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February 18, 2002 | JENNIFER FISHER, SPECIAL TO THE TIMES
It seems very much as if playing the dual role of good swan and bad swan in "Swan Lake" is more difficult than ever for today's American Ballet Theatre dancers. At least, this is the conclusion following swan sightings at four different performances last week at the Orange County Performing Arts Center.
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February 18, 2002 | JENNIFER FISHER, SPECIAL TO THE TIMES
It seems very much as if playing the dual role of good swan and bad swan in "Swan Lake" is more difficult than ever for today's American Ballet Theatre dancers. At least, this is the conclusion following swan sightings at four different performances last week at the Orange County Performing Arts Center.
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ENTERTAINMENT
August 18, 2002
Pop Music "The Rising" finally came out, entering the sales chart at No. 1. The scene-setting interviews and TV appearances are out of the way, and now Bruce Springsteen, right, is back in his element, on the road with the E Street Band. The new album's sober studies of post-9/11 emotions figure to find a counterbalance in Springsteen's customary roof-raising rock 'n' roll release when they play the Forum in Inglewood on Saturday.
ENTERTAINMENT
September 20, 1999 | DANIEL CARIAGA, TIMES MUSIC WRITER
The last gasp of the Pacific Symphony's 1999 summer season at Irvine Meadows Amphitheatre was a cold one climatically, but musically warmhearted. Guest conductor Barry Jekowsky led a Tchaikovsky Spectacular--still a tradition in Orange County, though abandoned after three decades at Hollywood Bowl--with authority, solidity and a buoyant podium manner.
ENTERTAINMENT
February 25, 2002 | DANIEL CARIAGA, TIMES STAFF WRITER
No longer gangly, but still boyish, Van Cliburn at 67 remains the charming pianistic icon from Texas, justifiably famous for his smile, his personal magnetism, his Romantic repertory, the major international piano competition he founded in 1962 and his unofficial ambassadorship of all things musically American.
ENTERTAINMENT
July 21, 1997 | KEVIN THOMAS, TIMES STAFF WRITER
"The Swan Princess," the German fairy tale that is the basis for the beloved "Swan Lake" ballet, emerged in 1994 as a pleasant animated musical fantasy aimed at children, especially little girls. Its sequel, "The Swan Princess: Escape from Castle Mountain," opened Friday without benefit of press preview.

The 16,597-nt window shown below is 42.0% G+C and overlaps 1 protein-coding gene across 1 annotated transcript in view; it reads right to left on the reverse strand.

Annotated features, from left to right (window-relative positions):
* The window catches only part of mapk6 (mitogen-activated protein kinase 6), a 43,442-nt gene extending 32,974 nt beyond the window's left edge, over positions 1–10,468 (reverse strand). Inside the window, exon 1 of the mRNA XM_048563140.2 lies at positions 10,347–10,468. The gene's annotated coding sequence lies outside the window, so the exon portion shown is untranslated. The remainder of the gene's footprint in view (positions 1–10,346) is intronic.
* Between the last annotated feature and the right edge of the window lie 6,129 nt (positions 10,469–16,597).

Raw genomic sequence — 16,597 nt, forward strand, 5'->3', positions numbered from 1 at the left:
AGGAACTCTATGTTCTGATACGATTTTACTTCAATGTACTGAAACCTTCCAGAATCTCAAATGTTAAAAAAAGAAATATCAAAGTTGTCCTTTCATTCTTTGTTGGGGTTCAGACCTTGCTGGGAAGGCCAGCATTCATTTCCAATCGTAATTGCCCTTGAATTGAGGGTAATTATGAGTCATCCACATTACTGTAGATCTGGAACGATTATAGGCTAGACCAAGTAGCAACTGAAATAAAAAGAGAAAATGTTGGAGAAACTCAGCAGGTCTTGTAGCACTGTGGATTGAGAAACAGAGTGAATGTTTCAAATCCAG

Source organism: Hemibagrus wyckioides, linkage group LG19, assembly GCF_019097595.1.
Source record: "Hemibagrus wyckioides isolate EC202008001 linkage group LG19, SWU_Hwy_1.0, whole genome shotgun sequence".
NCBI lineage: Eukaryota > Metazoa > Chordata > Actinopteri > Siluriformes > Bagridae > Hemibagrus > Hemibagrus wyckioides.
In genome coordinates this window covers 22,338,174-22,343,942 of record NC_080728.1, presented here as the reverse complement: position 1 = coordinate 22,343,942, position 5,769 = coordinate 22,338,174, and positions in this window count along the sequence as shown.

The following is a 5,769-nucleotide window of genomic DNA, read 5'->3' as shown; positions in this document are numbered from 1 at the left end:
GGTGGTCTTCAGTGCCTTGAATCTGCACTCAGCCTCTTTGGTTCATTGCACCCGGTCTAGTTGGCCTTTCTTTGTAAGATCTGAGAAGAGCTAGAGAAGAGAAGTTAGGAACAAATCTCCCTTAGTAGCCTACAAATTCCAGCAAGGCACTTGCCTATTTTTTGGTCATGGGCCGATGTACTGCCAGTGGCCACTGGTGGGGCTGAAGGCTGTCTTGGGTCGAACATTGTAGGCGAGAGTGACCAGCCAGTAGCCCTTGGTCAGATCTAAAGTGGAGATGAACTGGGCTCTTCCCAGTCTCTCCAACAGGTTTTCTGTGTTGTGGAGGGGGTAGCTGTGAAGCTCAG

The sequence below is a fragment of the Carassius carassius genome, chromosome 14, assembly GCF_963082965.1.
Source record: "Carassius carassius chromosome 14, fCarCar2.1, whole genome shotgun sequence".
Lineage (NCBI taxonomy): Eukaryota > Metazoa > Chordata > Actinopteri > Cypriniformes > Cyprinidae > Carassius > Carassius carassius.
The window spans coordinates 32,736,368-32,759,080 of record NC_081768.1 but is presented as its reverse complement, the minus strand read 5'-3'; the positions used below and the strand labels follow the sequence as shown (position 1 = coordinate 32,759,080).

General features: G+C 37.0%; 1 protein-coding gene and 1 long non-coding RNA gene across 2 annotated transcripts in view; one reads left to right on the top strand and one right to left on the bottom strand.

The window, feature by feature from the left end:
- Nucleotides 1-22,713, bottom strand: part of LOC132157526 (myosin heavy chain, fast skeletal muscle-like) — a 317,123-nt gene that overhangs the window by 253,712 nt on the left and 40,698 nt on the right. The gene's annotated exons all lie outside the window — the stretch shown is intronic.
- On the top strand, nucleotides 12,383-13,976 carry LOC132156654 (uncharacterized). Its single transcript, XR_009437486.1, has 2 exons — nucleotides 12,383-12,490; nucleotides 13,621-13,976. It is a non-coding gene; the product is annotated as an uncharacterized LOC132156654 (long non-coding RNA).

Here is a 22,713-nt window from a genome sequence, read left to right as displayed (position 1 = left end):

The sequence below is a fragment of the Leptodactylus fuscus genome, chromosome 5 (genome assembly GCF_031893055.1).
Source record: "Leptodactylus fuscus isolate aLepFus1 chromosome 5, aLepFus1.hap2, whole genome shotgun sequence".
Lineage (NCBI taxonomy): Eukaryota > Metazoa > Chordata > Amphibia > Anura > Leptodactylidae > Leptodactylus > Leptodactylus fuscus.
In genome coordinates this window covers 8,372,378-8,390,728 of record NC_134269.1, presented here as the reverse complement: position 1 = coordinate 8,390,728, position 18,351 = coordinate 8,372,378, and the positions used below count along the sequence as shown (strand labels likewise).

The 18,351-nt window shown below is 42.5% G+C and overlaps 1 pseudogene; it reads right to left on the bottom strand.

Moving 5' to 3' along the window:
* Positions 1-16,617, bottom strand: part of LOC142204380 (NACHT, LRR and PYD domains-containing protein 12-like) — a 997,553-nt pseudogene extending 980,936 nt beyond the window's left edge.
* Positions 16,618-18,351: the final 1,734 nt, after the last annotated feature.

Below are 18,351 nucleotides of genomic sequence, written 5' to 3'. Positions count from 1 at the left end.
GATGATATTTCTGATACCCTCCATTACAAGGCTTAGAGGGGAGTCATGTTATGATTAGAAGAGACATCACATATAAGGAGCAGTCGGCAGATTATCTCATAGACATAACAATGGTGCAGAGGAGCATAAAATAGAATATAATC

BUSINESS
November 22, 1994 | JAMES BATES, TIMES STAFF WRITER
Despite favorable reviews from many critics, New Line Cinema's "The Swan Princess" was being viewed by Hollywood on Monday as something of a swan dive. The film's lethargic domestic box office opening of $2.4 million has again raised an age-old question in Hollywood: Can a full-length animated movie be a hit if it isn't made by Walt Disney Co.?
ENTERTAINMENT
January 12, 1996 | SUSAN KING, TIMES STAFF WRITER
Brilliant. Innovative. Wacky. Original. Ernie Kovacs was all of the above and so much more. With his bushy eyebrows, mustache and ever-present cigar, Kovacs was one of the craziest and most visionary comedians to emerge during the Golden Age of TV in the 1950s. He pushed the visual envelope on his comedy-variety series "Ernie in Kovacsland" and "The Ernie Kovacs Show," and in his comedy specials. Kovacs also created the hysterically funny and beloved characters Percy Dovetonsils, Mr.
ENTERTAINMENT
November 18, 1994 | KEVIN THOMAS, TIMES STAFF WRITER
"The Swan Princess," the German fairy tale that is the basis for the beloved "Swan Lake" ballet, now emerges as a lavish animated musical fantasy to enchant children, especially little girls, during the holiday season. Sprightly and engaging, it unfolds with clarity and makes excellent use of its voice talents, most notably that of Jack Palance as the villainous Rothbart; the colorful witty, familiar menace of his voice allows him to all but steal the show.
ENTERTAINMENT
March 15, 1989 | KENNETH HERMAN
Thanks to the grandiloquence of a Pittsburgh critic, the Empire Brass quintet likes to market itself as "the foremost of American brass ensembles." But, according to Empire Brass tubist J. Samuel Pilafian, the Boston-based quintet is better known in Japan than in North America. "We're in Japan on tour twice a year," Pilafian said, "and have appeared on national television there a lot.
ENTERTAINMENT
May 18, 1997 | Bill Desowitz, Bill Desowitz is a freelance writer based in L.A
The current trend of reissuing film classics in theaters will escalate in the wake of the phenomenal "Star Wars" trilogy grosses, as studios busily dust off their libraries for more "special editions" and anniversaries. A few of the more creative reissues in the works include: * "The Wizard of Oz" in digital stereo with the complete "If I Only Had a Brain" dance footage directed by Busby Berkeley.
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